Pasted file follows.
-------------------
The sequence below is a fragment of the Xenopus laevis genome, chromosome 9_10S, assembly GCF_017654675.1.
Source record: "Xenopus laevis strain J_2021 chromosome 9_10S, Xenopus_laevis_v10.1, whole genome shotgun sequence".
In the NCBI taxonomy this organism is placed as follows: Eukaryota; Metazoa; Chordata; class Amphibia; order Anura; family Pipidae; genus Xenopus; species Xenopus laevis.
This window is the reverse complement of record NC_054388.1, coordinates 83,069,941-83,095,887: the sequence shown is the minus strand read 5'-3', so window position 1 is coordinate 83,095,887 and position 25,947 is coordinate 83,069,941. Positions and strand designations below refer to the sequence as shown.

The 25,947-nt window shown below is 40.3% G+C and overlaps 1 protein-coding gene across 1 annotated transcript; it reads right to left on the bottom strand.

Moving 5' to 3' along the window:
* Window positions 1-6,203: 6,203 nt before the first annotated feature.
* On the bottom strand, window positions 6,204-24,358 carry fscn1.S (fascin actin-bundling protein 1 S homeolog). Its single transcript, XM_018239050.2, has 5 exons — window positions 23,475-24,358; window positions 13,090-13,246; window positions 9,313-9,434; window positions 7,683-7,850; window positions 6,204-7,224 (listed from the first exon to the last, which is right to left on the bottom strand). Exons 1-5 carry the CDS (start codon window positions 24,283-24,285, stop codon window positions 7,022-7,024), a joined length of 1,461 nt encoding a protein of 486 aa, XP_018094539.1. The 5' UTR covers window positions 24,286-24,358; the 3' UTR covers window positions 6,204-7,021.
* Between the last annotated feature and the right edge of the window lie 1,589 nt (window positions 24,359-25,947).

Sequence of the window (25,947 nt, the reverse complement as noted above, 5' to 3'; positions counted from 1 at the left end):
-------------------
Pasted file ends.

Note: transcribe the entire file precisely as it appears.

The sequence below is a fragment of the Xenopus laevis genome, chromosome 9_10S, assembly GCF_017654675.1.
Source record: "Xenopus laevis strain J_2021 chromosome 9_10S, Xenopus_laevis_v10.1, whole genome shotgun sequence".
In the NCBI taxonomy this organism is placed as follows: Eukaryota; Metazoa; Chordata; class Amphibia; order Anura; family Pipidae; genus Xenopus; species Xenopus laevis.
This window is the reverse complement of record NC_054388.1, coordinates 83,069,941-83,095,887: the sequence shown is the minus strand read 5'-3', so window position 1 is coordinate 83,095,887 and position 25,947 is coordinate 83,069,941. Positions and strand designations below refer to the sequence as shown.

The 25,947-nt window shown below is 40.3% G+C and overlaps 1 protein-coding gene across 1 annotated transcript; it reads right to left on the bottom strand.

Moving 5' to 3' along the window:
* Window positions 1-6,203: 6,203 nt before the first annotated feature.
* On the bottom strand, window positions 6,204-24,358 carry fscn1.S (fascin actin-bundling protein 1 S homeolog). Its single transcript, XM_018239050.2, has 5 exons — window positions 23,475-24,358; window positions 13,090-13,246; window positions 9,313-9,434; window positions 7,683-7,850; window positions 6,204-7,224 (listed from the first exon to the last, which is right to left on the bottom strand). Exons 1-5 carry the CDS (start codon window positions 24,283-24,285, stop codon window positions 7,022-7,024), a joined length of 1,461 nt encoding a protein of 486 aa, XP_018094539.1. The 5' UTR covers window positions 24,286-24,358; the 3' UTR covers window positions 6,204-7,021.
* Between the last annotated feature and the right edge of the window lie 1,589 nt (window positions 24,359-25,947).

Sequence of the window (25,947 nt, the reverse complement as noted above, 5' to 3'; positions counted from 1 at the left end):